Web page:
Lawmakers Make Massive Records Requests Because The Universities Can't Be Trusted

In order to make their case for SB2222, which would end anonymous requests for open records by lawmakers, the North Dakota University System has taken to leaking information about some really, really large requests of that variety.

The idea is to paint the requests as unreasonable, and the lawmakers as vindictive.

The university system pulled this stunt back in February when SB2222 – introduced by NDUS employee Senator Tim Flakoll, R-Fargo – was being considered in the Senate, and now that the bill is before the House they’re doing it again with some in the media (who are supposed to be pro-transparency) happily playing along.

It’s exactly this sort of hard ball politics from the universities that inspire these large requests from lawmakers.

If lawmakers felt they could ask someone like Chancellor Skogen or one of the university presidents a direct question and get a direct, accurate, and honest response we probably wouldn’t see this tussling over open records requests. But lawmakers don’t feel that way. They feel like they have to dig and investigate to get at the truth.

Nobody likes the idea of these gigantic requests. They’re impractical. It can require truly enormous amounts of public resources to comply with them, and it’s hard to fathom anyone having enough time to get anything meaningful out of hundreds of thousands of pages of responsive records.

So the question is, why do these lawmakers feel like they need to go on these fishing trips? Why do they feel like they need to cast such a wide net when they’re looking for information?

The answer is very simple: The universities can’t be trusted.

Flakoll’s legislation treats anonymous requests for information from lawmakers as though it were the problem, when really the problem is that the universities which are the target of these requests have not been honest when it comes to providing information.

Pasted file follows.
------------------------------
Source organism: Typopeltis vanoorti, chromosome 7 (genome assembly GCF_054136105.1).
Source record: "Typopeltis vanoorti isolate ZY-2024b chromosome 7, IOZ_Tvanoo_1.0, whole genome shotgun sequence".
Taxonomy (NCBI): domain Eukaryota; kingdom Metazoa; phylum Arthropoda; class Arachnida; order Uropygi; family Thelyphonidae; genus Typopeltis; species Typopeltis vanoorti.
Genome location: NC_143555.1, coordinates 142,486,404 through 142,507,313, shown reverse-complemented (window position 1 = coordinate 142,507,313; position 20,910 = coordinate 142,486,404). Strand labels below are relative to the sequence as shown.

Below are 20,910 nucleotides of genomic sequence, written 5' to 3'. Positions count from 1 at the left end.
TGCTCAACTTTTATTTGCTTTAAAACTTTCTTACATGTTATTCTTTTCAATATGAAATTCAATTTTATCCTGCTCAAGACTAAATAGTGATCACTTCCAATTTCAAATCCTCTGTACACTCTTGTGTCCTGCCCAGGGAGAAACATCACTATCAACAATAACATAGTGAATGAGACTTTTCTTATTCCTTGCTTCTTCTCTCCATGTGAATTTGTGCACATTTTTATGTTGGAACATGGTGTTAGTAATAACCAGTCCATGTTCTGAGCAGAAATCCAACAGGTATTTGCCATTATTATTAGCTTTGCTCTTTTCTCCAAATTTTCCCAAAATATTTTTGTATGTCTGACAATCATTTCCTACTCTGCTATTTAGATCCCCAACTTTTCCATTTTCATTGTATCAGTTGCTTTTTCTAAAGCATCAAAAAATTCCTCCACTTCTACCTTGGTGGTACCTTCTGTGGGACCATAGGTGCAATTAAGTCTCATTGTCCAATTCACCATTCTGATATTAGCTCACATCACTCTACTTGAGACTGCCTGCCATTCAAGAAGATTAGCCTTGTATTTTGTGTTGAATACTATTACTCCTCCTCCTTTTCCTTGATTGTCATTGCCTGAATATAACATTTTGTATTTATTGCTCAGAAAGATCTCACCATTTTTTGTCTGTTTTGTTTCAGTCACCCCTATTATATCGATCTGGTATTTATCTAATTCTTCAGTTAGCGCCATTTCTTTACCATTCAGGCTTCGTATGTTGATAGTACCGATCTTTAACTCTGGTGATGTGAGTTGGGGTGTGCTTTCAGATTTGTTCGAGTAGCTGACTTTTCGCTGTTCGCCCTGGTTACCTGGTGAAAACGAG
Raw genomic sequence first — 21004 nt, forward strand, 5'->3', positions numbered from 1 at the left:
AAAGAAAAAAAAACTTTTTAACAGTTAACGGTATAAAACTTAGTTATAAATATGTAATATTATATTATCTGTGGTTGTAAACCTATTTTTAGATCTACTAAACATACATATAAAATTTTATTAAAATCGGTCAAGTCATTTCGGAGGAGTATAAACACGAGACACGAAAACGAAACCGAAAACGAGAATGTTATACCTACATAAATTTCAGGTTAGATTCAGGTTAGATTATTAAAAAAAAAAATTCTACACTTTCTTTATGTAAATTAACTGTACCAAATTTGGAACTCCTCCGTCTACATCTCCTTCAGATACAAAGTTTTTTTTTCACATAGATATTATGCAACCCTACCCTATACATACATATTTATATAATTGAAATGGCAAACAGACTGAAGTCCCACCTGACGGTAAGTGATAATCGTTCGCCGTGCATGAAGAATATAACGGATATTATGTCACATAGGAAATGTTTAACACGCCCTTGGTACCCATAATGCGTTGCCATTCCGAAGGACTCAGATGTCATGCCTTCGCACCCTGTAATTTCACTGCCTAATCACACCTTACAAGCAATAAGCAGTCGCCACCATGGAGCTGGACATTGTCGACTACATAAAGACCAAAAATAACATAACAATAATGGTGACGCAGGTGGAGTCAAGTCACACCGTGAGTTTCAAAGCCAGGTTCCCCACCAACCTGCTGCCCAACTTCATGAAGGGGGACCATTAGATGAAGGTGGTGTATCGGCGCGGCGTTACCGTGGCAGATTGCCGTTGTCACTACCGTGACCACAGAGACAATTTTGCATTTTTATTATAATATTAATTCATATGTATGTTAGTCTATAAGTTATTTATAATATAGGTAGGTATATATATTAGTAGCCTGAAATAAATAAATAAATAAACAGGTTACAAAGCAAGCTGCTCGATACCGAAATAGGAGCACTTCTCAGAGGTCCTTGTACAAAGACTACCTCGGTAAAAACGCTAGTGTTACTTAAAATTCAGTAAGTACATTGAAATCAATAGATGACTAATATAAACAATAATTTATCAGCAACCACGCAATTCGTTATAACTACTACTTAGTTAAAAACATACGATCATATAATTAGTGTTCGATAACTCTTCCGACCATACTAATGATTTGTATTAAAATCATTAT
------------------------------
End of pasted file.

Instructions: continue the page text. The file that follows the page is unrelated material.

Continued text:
They lie. They mislead. They obfuscate.

It is the job of our legislators to govern, and to do that job they must start with good information.

Earlier today NDUS Chancellor Larry Skogen was quoted by the Bismarck Tribune saying there is “a growing tension between this legislative body and the constituted independent governing board of higher education.” What is driving that tension is a feeling among lawmakers that NDUS representatives, up to and including Skogen himself, aren’t giving them solid, unbiased information.

Given the lousy track record the universities have when it comes to open records and open meetings requests, it’s not hard to understand why lawmakers feel that way. And one manifestation of those feelings of mistrust are open records fishing trips.

If lawmakers felt they could ask someone like Chancellor Skogen or one of the university presidents a direct question and get a direct, accurate, and honest response we probably wouldn’t see this tussling over open records requests. But lawmakers don’t feel that way. They feel like they have to dig and investigate to get at the truth.

The university system, through their employee Senator Flakoll, wants to correct this problem through a political maneuver to expose the lawmakers making these requests (the original bill also would have put capped their requests but that was amended out in the Senate).

But wouldn’t we all be better served if they just tried telling the truth for a change?

The House should kill SB2222 as a message to the university system to quit playing games and fix their relationship with the Legislature.

Rob Port is the editor of SayAnythingBlog.com, a columnist for the Forum News Service, and host of the Plain Talk Podcast which you can subscribe to by clicking here.

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